In 2019 and 2020, Joe Biden ran a masterful campaign for the Democratic presidential nomination. Unlike the other leading candidates, he understood where the true ideological (and cultural) center of gravity in the Democratic Party lies.
From the outset, he and his advisers made a bold bet that the elite media were wrong. They rolled the dice that Left Twitter was not the authentic voice of the party’s base voters, that there was a Silent Majority in the party that wasn’t committed to the more radical and contested beliefs of intersectional identitarian anti-racism, that those voters’ attitudes about gender relations weren’t completely transformed by #metoo, who didn’t think that passing legislation to lock up criminals was proof that you’re a racist, who didn’t really give a shit about how Biden had handled the Anita Hill hearings 25 plus years in the past.
And you know what? Running as a center-left cultural traditionalist – “It’s good to be home. Scranton is where I learned, like you did, all my basic values” – worked. He won the nomination, then the presidency.
And then, frustratingly and maddeningly and inexplicably, Team Biden spent all of 2021 lashing themselves to the progressive left and its hunger for transformative, radical, cultural and economic changes. (Many D.C. insiders blame the Biden whisperer, Ron Klain, Biden’s politically tone deaf, Beltway insider, Twitter-humping Chief of Staff for this shift left.) Biden adopted the “go big” policy line of Bernie Sanders as his Chief of Staff put the Progressive Caucus chair, Seattle Rep. Pramila Jayapal, on speed dial.
Upon taking office, Biden and his team picked a side in the party’s deep divide, rather than trying to find a balance between its feuding wings. When progressives in Congress spent the last year crowing that Biden’s agenda was their agenda, they were right.
And that has become a slow-motion political disaster in the making.
Make no mistake, the individual social and economic policy elements of the progressive agenda are (mostly) popular. But in a time of spiking inflation, the enormity of the ask in Biden’s “Build Back Better” bill has made, for less ideological swing voters, the Dems increasingly appear to be the tax-and-spend party responsible for inflation. And as inflation continues to surge, it has become the number one issue these days, front and center on voters’ minds. This is even more true of the independent-minded swing voters who decide the outcome of many congressional elections.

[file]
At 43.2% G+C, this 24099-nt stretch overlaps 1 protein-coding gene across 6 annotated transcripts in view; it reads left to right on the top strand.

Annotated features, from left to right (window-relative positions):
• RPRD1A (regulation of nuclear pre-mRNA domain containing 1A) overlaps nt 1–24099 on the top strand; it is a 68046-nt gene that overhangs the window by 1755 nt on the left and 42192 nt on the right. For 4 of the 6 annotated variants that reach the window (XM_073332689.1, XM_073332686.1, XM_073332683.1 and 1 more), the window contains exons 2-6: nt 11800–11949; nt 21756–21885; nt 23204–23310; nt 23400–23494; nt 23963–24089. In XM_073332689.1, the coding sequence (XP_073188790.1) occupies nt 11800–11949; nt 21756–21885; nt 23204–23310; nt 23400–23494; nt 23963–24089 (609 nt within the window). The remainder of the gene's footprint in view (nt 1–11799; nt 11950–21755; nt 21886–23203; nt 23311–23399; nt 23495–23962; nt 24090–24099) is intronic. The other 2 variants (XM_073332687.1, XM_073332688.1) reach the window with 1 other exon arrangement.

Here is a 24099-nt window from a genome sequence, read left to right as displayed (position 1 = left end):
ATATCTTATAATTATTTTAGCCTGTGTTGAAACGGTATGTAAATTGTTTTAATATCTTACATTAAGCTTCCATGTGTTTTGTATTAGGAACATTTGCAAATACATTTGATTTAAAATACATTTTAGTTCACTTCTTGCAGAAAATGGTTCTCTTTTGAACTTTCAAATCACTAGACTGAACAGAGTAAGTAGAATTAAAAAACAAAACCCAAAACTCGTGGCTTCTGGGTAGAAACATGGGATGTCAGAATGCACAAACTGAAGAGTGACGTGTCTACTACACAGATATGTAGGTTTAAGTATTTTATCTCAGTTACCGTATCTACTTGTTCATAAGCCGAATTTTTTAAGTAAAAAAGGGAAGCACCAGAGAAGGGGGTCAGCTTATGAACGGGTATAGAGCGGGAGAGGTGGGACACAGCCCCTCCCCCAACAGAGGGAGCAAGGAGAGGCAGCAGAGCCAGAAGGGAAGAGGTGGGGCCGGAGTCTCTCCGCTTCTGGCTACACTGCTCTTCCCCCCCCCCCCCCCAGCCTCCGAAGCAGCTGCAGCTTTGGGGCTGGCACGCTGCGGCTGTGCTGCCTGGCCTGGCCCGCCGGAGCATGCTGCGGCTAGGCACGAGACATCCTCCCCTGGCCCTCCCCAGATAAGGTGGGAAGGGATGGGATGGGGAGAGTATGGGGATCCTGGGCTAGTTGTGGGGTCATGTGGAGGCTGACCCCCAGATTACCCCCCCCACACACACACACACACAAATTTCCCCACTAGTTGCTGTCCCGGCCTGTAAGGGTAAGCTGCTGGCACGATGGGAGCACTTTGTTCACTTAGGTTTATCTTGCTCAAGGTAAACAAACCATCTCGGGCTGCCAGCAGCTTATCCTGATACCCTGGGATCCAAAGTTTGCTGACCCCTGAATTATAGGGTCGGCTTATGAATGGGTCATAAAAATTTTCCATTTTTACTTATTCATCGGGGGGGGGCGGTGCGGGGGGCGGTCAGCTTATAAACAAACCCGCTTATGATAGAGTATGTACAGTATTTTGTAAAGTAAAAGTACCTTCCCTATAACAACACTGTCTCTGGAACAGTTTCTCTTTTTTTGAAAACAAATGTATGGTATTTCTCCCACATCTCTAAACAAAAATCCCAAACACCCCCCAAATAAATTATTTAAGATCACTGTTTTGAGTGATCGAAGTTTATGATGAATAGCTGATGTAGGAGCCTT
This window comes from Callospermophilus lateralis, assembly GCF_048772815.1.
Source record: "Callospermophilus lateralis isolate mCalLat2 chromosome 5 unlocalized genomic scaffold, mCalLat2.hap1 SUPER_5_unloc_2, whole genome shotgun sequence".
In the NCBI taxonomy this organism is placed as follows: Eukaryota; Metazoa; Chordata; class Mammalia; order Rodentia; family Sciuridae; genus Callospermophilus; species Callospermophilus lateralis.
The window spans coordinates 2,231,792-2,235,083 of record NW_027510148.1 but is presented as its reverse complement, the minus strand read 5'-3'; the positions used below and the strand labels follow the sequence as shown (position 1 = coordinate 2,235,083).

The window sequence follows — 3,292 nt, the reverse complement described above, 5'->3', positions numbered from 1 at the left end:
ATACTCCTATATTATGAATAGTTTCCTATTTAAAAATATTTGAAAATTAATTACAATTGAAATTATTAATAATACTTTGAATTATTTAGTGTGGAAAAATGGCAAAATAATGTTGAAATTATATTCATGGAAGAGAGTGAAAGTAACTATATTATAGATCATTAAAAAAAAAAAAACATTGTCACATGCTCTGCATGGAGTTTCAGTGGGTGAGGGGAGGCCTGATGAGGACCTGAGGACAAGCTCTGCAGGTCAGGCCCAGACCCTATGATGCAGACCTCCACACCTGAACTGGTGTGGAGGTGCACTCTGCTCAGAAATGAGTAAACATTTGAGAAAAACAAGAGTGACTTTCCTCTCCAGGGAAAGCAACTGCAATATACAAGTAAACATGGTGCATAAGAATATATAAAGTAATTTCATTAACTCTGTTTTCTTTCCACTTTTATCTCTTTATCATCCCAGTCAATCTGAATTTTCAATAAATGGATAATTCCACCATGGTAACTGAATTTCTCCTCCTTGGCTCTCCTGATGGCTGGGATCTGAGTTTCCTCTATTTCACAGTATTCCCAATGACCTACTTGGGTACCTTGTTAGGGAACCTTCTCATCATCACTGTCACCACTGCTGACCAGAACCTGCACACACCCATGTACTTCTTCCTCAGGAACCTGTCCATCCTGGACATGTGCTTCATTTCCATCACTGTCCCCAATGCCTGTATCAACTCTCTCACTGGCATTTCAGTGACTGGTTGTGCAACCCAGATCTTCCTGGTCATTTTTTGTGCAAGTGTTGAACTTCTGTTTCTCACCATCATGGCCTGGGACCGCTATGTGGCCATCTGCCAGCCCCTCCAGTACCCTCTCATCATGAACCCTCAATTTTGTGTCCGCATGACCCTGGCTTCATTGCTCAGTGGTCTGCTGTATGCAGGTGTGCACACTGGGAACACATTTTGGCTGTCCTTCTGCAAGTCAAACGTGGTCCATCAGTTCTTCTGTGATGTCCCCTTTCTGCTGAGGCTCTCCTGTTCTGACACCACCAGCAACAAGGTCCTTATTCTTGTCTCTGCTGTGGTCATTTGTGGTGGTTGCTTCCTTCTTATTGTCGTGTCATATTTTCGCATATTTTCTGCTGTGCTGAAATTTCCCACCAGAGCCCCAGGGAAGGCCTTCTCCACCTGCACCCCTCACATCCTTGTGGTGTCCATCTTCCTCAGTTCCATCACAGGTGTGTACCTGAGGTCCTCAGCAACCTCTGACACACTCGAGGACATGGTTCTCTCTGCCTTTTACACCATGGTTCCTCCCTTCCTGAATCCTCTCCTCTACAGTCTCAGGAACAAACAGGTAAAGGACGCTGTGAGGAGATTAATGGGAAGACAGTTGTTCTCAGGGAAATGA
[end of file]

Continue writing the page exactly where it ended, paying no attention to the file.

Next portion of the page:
Then layer on top of that the politically toxic cultural nexus and association that Biden has created for himself. The party’s educated, urban progressive wing is deeply associated with — and indeed very much embraces – a set of alienating, cosmopolitan cultural commitments that are a red flag to cultural traditionalists. Not keeping those progressives at arm’s length through all of 2021 was a gross strategic miscalculation by Biden. It gave credence among key swing demographic groups – suburban voters, working class Latinos – to the right’s relentless contention that there’s no daylight between Uncle Joe and the movement left.
The other massive branding problem has been that educated blue cities like Seattle, Portland, and San Francisco are widely viewed – not entirely wrongly – as the purest distillation of cutting-edge progressive governance. They are one-party, prog-left city states. To the extent that these cities have become the epicenter of massively unpopular cosmo ideas like “defund” and “abolition” and highly ideological views on race relations (and just as crime, violence and disorder are spiking in these cities), it’s a disaster for the Democratic Party, which is very much associated with these places.
Again, while that association is exaggerated and weaponized by Republicans, it’s not wrong. A friend just sent me an editorial cartoon that ran in the Las Vegas newspaper, where the joke is that the streets of Seattle are a war zone like Ukraine because of our “soft on crime” policies. It turns out what happens in Seattle – like the city’s Democratic legislative districts and party leadership enthusiastically supporting radical abolitionist candidates who express “rabid hatred for the police” – doesn’t stay in Seattle.
The upshot of all this is that I am increasingly dreading the upcoming November elections. If you think the Trump Republican Party has lost its collective mind, you should be alarmed too. If the election were held today, the results would be a bloodbath for congressional Dems (and the outlook isn’t great for this fall’s legislative races in Washington State either). The Democratic Party’s cultural cosmopolitanism branding problem, its party of educated upscale elites problem, its embrace of radical activists problem, is very, very real, and it is getting worse.
In January, the Democratic Congressional Campaign Committee conducted polling in the 60 most competitive congressional districts. The results were straight-up ugly.